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Mutual respect between US and Japan

Mutual respect between US and Japan

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When the U.S. meets Japan on Sunday night, a bow of mutual respect is in order before the hardball starts flying and the bats start swinging.

With the two powerful baseball nations taking center stage at Dodger Stadium in a World Baseball Classic semifinal, the very heart of the internationalization of baseball will be on display. The two teams meet at 8 p.m. ET for the right to take on Korea for the 2009 Classic title Monday night.

The two nations certainly know each other better and longer than any other two, in a baseball sense. U.S. fans are very familiar with Ichiro Suzuki, Daisuke Matsuzaka and the rest of their Major League brethren from Japan, and certainly anyone interested in Japanese baseball has an understanding and an appreciation for American baseball.

In this context, the two teams have faced each other nine times since 1999, when professional players were first introduced to international play, with the U.S. winning six -- including the last four.

In a much larger sense, the U.S. and Japan are not strangers: These are the two centers of the professional baseball universe.

The U.S.-Japan relationship in baseball has seen players exported and imported each way over the last few decades, from the current wave of Japanese players making their mark on the Major Leagues dating back to when some American players -- called gaijin, or foreigners -- began extending their careers in Japan.

Players such as Davey Johnson, now manager of Team USA.

The former third baseman was the first gaijin ever to play for the storied Yomiuri Giants, joining them in 1975 and '76.

"I really had a good time playing for the Tokyo Giants. Many tomodachis, many friends," Johnson recalled Friday as his team began preparations to play the defending Classic champs in the semis. "It was a great experience. I had a great teammate in Oh-san [Japanese home-run king Sadaharu Oh], and a great manager in Nagashima-san [former star third baseman and manager Shigeo Nagashima]. And I know the team playing there now is managed by a great third baseman, Hara-san, currently managing the Tokyo Giants.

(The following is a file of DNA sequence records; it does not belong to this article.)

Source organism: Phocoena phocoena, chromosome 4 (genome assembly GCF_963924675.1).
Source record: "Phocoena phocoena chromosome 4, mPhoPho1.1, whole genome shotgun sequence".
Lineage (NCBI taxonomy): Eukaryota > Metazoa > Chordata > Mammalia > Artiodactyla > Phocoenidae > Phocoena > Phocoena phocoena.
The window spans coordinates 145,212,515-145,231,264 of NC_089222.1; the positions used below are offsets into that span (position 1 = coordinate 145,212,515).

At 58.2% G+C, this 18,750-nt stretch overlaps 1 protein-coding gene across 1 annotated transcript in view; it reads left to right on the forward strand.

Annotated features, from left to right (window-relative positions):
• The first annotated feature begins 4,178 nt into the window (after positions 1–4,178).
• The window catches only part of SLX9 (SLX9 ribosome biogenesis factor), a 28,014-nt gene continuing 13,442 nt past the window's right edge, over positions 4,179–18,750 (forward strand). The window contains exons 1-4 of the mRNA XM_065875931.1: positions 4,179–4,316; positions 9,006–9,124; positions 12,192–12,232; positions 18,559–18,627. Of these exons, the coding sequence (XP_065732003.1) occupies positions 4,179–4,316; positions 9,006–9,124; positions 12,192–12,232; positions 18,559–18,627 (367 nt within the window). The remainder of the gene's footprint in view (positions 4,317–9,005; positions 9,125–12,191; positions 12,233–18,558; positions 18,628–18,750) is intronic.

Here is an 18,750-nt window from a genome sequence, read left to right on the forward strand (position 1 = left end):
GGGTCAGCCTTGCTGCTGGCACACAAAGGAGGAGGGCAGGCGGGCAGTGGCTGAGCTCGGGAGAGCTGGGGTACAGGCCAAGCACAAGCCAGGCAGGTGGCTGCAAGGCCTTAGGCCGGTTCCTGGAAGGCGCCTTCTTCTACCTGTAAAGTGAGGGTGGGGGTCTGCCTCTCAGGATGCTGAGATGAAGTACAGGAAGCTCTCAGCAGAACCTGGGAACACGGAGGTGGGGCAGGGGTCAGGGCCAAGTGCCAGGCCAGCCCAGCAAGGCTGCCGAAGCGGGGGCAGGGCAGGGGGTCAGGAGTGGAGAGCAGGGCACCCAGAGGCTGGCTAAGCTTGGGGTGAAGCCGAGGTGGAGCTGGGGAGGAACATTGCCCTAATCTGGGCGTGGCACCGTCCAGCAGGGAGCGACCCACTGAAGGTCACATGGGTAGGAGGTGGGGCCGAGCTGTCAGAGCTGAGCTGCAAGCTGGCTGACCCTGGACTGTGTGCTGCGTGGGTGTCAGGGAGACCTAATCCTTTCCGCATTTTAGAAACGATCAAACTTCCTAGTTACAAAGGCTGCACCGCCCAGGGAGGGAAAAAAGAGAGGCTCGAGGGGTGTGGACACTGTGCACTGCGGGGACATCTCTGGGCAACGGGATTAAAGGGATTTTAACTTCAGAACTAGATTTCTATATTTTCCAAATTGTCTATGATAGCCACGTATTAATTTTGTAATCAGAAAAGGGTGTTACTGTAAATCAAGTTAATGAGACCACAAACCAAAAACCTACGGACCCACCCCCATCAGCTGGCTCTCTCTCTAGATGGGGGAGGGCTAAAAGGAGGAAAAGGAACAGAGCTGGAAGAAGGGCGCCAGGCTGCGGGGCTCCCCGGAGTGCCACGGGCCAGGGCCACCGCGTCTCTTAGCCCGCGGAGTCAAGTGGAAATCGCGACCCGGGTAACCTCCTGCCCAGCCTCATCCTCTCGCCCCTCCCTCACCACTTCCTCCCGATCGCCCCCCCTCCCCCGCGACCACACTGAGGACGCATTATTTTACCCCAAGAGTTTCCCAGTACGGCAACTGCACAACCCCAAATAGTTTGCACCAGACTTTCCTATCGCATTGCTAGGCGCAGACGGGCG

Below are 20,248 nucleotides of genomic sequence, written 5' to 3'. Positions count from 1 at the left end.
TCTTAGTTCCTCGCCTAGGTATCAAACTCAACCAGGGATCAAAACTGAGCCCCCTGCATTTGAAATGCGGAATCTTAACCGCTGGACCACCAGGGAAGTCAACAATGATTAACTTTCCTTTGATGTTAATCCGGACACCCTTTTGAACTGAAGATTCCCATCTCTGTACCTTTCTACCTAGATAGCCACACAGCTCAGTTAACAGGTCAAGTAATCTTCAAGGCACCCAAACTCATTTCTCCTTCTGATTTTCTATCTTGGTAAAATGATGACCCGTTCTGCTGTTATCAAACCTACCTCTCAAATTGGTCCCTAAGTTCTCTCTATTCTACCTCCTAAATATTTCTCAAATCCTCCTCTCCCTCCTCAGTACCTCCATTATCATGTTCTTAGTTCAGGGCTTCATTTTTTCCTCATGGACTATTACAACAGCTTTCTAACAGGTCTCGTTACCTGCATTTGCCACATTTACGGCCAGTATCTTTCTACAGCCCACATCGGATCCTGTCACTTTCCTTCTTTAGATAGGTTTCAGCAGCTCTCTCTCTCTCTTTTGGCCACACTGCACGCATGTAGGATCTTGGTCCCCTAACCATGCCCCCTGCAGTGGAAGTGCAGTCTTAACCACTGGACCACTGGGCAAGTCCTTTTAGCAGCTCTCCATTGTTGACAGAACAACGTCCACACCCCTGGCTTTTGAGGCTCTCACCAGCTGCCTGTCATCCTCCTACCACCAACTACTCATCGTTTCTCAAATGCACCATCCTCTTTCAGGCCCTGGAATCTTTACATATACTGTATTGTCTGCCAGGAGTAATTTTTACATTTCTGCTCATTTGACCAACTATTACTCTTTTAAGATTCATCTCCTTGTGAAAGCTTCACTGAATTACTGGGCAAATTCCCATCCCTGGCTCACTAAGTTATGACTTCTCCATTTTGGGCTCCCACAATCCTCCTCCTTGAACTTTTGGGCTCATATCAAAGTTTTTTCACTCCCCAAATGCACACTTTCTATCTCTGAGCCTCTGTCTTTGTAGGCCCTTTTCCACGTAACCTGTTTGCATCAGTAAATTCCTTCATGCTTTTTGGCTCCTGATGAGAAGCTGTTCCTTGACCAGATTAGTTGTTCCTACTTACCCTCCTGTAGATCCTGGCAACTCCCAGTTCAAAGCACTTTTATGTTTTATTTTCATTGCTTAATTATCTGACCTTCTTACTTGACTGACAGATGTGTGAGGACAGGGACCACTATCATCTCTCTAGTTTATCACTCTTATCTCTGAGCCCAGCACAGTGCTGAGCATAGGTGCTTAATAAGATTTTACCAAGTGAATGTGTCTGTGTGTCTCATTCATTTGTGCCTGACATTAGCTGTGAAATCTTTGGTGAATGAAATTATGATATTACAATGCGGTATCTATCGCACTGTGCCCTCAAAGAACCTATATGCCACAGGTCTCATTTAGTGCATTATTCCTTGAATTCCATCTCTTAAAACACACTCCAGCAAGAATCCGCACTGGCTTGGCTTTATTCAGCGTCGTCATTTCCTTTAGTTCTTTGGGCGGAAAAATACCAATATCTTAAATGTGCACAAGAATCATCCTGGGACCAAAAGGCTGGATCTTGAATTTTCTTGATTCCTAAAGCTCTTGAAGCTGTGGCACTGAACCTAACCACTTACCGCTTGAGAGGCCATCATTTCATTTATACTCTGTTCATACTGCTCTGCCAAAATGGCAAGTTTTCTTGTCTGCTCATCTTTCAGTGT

"I'm looking for it to be a great ballgame. A lot of my tomodachis now are doing other things, Takada-san, managing the Yakult Swallows, so I try to keep up with what they're doing over there, and I talked to Hara-san and wished him luck and he did the same to me."

Johnson -- who struggled through '75 but led the Giants to the postseason in '76 -- and Hara shared common ground that goes beyond their resumes as managers in international competition.

That would be the dirt surrounding third base at Korakuen Stadium, where the Giants played before Tokyo Dome opened in 1988. Hara was the team's third baseman starting in 1982 until he retired in 1996.

"I really don't know [Johnson] well myself, but I understand he was wearing the Tokyo Giants uniform in Japan, so in that sense he was an "old boy" of the Tokyo Giants. I feel familiar with him," Hara said. "And Reggie Smith [who played for the Giants for two seasons after his 17 years in the Majors] is also a coach on the U.S. team, so those are two people that I respect that we have to play against. So I would like to be able to fight against them, and Japan to be proud of us."

During the tournament, Hara has mentioned several times his respect for the American game, since, after all, that was where it all began.

And Hara remembers the star who caught his eye -- Babe Ruth, who incidentally made appearances in Japan as a player, helping the early internationalization of America's pastime.

"At first, I read the story about Babe Ruth," he said. "And, of course, before that, Major League Baseball, I knew about that. I had some knowledge about that. And then when I read the Babe Ruth book, and I was so interested about that, that was when I was in grade school, a student, maybe second grade, maybe third grade."

More to the present issue, there is a rivalry brewing on the international stage. In the last 13 meetings between the clubs, Japan has won six times. But Team USA's four-game winning streak includes a victory in the 2006 Classic and two wins in the 2008 Summer Olympic games in Beijing.

So while some might perceive this as a game in which the U.S. must avenge the fact that Japan took the Classic title the first time around, Johnson is more near-sighted.

"I think it's probably more revenge against us," Johnson said. "We beat their team in the Olympics, so I think they're looking for revenge more than we are."

Not only that, but Japan nearly didn't make it to the 2006 Classic semifinal round after losing to the U.S. in Anaheim, 4-3, in a second-round game that saw Japan have a run taken off the board on an umpiring reversal. So there's some Classic revenge in the works as well.

"The feeling is just different this time," Ichiro said. "Last time Japan came to the United States, we were looking up at them, but not this time. I don't know why, but that's how this team is feeling."

John Schlegel is a national reporter for MLB.com. This story was not subject to the approval of Major League Baseball or its clubs.

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{"content":["world_baseball_classic" ] }
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